“…Eric stood beside me. I was Tom Cruise hovering with a bead of sweat. I was Harrison Ford in a battered fedora, weighing a bag full of sand in my hands – and Eric understood. He was my partner. It occurred to me, as I beat my rebellious sauce into submission, that my husband was doing more than just enduring this crazy thing I’d gotten myself into, doing more than being supportive. I realized this was his Project, too. Eric wasn’t a cook, and like Isabel, he only cared about JC because I did. And yet, he had become part of this thing. There would be no Project without him, and he would not be the same without the Project. I felt so married, all of a sudden, and so happy” (page 175).

There’s another scene where her friend is having a horrible time with men and brings over a bottle of vodka to talk about it. Early afternoon, when the bottle is opened, Julie takes a look at the clock, considers, then what-the-hell and throws one back with her buddy. These moments in the novel were endearing and relatable. The rest of the time, I was reading for the food.

There isn’t a comparison between the book and the movie – I think trying to do so would detract from the special qualities of each. I loved the extra details of Julie’s life in the book, and the addition of Julia Child in the movie was spectacular. However, there really wasn’t a place in Julie’s memoir for Julia: this year was more about her learning than relating to Julia Child. 

Final Thoughts: I probably sound like I hated this book, but I promise I didn’t. Julie and I didn’t get along at times, but her journey is something we all can relate to. And, after reading her book, there is no way I’m trying to cook French food. 

Posted October 12, 2013 by Ellen in Uncategorized / 0 Comments
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September 2, 2013

Review: Deep Dish by Mary Kay Andrews

Title: Deep Dish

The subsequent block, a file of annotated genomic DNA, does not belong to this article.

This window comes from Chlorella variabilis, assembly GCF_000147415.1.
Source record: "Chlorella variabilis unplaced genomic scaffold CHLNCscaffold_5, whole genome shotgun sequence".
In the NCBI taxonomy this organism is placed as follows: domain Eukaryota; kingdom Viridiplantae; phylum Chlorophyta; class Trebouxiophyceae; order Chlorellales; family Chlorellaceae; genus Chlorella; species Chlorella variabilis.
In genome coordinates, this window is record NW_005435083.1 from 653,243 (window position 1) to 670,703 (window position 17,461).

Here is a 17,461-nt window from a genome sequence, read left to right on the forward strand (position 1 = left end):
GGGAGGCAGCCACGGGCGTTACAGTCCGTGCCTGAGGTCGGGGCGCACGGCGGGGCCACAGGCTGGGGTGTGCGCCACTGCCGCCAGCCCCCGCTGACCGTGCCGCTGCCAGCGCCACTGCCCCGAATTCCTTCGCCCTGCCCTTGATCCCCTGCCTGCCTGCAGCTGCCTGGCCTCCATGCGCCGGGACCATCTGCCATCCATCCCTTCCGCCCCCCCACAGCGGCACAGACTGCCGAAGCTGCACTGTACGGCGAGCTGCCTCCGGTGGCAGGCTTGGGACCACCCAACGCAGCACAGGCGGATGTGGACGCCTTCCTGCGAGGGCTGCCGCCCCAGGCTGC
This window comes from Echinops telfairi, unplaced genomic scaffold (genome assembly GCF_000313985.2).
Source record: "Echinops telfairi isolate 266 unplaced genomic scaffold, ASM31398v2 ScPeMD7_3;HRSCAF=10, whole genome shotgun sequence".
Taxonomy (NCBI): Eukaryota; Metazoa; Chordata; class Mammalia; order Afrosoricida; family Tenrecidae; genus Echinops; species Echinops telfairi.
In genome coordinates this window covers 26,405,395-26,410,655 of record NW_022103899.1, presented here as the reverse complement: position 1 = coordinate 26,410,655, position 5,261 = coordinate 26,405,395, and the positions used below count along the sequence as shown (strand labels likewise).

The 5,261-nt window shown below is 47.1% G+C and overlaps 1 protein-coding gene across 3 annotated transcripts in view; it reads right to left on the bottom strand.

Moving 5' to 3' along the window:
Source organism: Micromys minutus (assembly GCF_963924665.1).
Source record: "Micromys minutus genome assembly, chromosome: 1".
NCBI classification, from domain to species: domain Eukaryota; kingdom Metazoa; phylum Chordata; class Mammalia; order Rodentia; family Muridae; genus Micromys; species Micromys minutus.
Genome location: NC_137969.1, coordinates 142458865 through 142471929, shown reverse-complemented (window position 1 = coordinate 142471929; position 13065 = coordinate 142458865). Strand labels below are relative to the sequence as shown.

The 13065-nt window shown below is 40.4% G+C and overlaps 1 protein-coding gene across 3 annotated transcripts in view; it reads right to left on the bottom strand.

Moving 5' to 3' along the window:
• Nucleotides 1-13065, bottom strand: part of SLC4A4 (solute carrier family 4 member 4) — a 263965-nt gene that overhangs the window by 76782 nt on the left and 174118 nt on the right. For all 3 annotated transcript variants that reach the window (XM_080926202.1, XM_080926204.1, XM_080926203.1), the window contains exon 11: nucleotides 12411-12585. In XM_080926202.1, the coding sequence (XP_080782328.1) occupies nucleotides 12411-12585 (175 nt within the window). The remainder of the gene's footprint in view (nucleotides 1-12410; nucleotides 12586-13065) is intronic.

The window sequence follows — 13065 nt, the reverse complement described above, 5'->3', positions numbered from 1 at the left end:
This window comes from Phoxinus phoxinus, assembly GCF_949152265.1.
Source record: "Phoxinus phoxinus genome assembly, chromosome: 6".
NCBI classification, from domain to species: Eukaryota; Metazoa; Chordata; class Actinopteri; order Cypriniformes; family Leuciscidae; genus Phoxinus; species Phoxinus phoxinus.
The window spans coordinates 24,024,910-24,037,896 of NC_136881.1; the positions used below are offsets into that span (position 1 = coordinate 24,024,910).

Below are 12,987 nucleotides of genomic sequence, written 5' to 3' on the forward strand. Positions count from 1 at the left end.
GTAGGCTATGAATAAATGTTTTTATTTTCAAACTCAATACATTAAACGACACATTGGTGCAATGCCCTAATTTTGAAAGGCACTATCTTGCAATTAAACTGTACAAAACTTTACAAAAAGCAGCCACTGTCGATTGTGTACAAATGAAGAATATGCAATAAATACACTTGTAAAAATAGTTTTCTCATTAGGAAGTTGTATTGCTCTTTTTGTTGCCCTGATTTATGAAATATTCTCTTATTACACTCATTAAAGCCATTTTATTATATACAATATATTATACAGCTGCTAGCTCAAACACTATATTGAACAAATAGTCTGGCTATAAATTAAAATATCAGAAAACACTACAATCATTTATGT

Author: Mary Kay Andrews
Publication Date: February 2008
Source: Library
Links: GoodReads | Amazon | Barnes & Noble
My Rating: Two Stars

Chef extraordinaire Gina Foxton doesn’t expect anything to be handed to her on a platter. After years of hard work, the former runner-up Miss Teen Vidalia Onion is now the host of her own local Georgia public television show called Fresh Start, and she’s dating the show’s producer.

But when her show gets canceled—and she catches her boyfriend in flagrante delicto with the boss’s wife—Gina realizes that she’s meant for bigger and better things. Namely, a gig on national television.

The Cooking Channel is looking for its next big star, and Gina is certain that she fits the bill. Trouble is, the execs also have their eyes on Mr. “Kill It and Grill It” Tate Moody, the star of a hunting, fishing, and cooking show named Vittles. Tate is the ultimate man’s man, with a dog named Moonpie and a penchant for flannel shirts. He’s also a tasty side of beef with a swooning female fan base. All Gina has on her side are a free-spirited, college-dropout sister and a mother who calls every single day.

Little does Gina know, though, that she and Tate are soon to embark on the cook-off of their lives, spiced up by a little ingredient called love.

Regina Foxton has it all: a great boyfriend, a wacky little sister and a great job she hard-earned, doing what she loves. Everything quickly turns upside down when Gina discovers her show is being canceled, due to her boyfriend/producer’s sneaky business. There’s one chance left: to win The Cooking Channel’s new show slot in the fall lineup. If Gina can score this position with the famous cooking network, she might be able to rebuild her life. The only thing that stands in the way is rugged outdoorsman and chef Tate Moody.

I found the characters themselves a little typical, to be honest. Tate Moody is the rugged outdoorsman whom all the girls swoon over, but Gina can’t admit that she finds him attractive. His producer, the ever-smoking Val, is another stereotypical character from Hollywood. Gina is the goody-two shoes from the South who can’t stand up for herself until the very end of the book (literally one of the last scenes). Scott, Gina’s producer, is slimy and selfish, but we’re supposed to dislike him. In the end, I wasn’t impressed by these characters. I felt the story had so much promise (it’s such an entertaining premise!), but the characters themselves didn’t have a lot of oomph to keep me engaged.